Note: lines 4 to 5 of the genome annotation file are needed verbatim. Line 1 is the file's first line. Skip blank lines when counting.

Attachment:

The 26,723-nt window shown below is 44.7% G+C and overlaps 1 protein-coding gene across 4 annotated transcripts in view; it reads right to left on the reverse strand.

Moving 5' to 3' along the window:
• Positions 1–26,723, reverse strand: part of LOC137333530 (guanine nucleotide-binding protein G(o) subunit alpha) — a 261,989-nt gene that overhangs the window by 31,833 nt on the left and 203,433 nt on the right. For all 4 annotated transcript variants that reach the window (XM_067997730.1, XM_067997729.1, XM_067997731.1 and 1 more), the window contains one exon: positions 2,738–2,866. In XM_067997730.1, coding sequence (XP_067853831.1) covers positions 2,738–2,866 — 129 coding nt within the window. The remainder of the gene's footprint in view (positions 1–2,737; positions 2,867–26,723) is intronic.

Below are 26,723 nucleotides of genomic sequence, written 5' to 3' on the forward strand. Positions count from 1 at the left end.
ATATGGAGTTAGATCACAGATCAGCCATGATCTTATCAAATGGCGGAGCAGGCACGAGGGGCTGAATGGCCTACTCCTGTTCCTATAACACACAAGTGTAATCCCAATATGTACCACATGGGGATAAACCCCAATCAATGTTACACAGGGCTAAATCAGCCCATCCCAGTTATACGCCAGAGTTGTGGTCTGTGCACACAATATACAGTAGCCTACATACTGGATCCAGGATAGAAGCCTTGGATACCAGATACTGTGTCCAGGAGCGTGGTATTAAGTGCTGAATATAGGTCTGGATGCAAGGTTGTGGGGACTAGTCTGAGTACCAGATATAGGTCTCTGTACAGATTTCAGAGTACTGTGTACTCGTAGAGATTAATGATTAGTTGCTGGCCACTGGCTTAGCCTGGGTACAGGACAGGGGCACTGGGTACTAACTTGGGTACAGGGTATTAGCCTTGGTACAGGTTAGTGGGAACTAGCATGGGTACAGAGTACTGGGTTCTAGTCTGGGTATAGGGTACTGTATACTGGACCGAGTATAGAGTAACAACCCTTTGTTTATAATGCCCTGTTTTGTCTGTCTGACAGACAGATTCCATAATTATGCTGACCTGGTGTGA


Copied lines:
Below are 26,723 nucleotides of genomic sequence, written 5' to 3' on the forward strand. Positions count from 1 at the left end.
ATATGGAGTTAGATCACAGATCAGCCATGATCTTATCAAATGGCGGAGCAGGCACGAGGGGCTGAATGGCCTACTCCTGTTCCTATAACACACAAGTGTAATCCCAATATGTACCACATGGGGATAAACCCCAATCAATGTTACACAGGGCTAAATCAGCCCATCCCAGTTATACGCCAGAGTTGTGGTCTGTGCACACAATATACAGTAGCCTACATACTGGATCCAGGATAGAAGCCTTGGATACCAGATACTGTGTCCAGGAGCGTGGTATTAAGTGCTGAATATAGGTCTGGATGCAAGGTTGTGGGGACTAGTCTGAGTACCAGATATAGGTCTCTGTACAGATTTCAGAGTACTGTGTACTCGTAGAGATTAATGATTAGTTGCTGGCCACTGGCTTAGCCTGGGTACAGGACAGGGGCACTGGGTACTAACTTGGGTACAGGGTATTAGCCTTGGTACAGGTTAGTGGGAACTAGCATGGGTACAGAGTACTGGGTTCTAGTCTGGGTATAGGGTACTGTATACTGGACCGAGTATAGAGTAACAACCCTTTGTTTATAATGCCCTGTTTTGTCTGTCTGACAGACAGATTCCATAATTATGCTGACCTGGTGTGA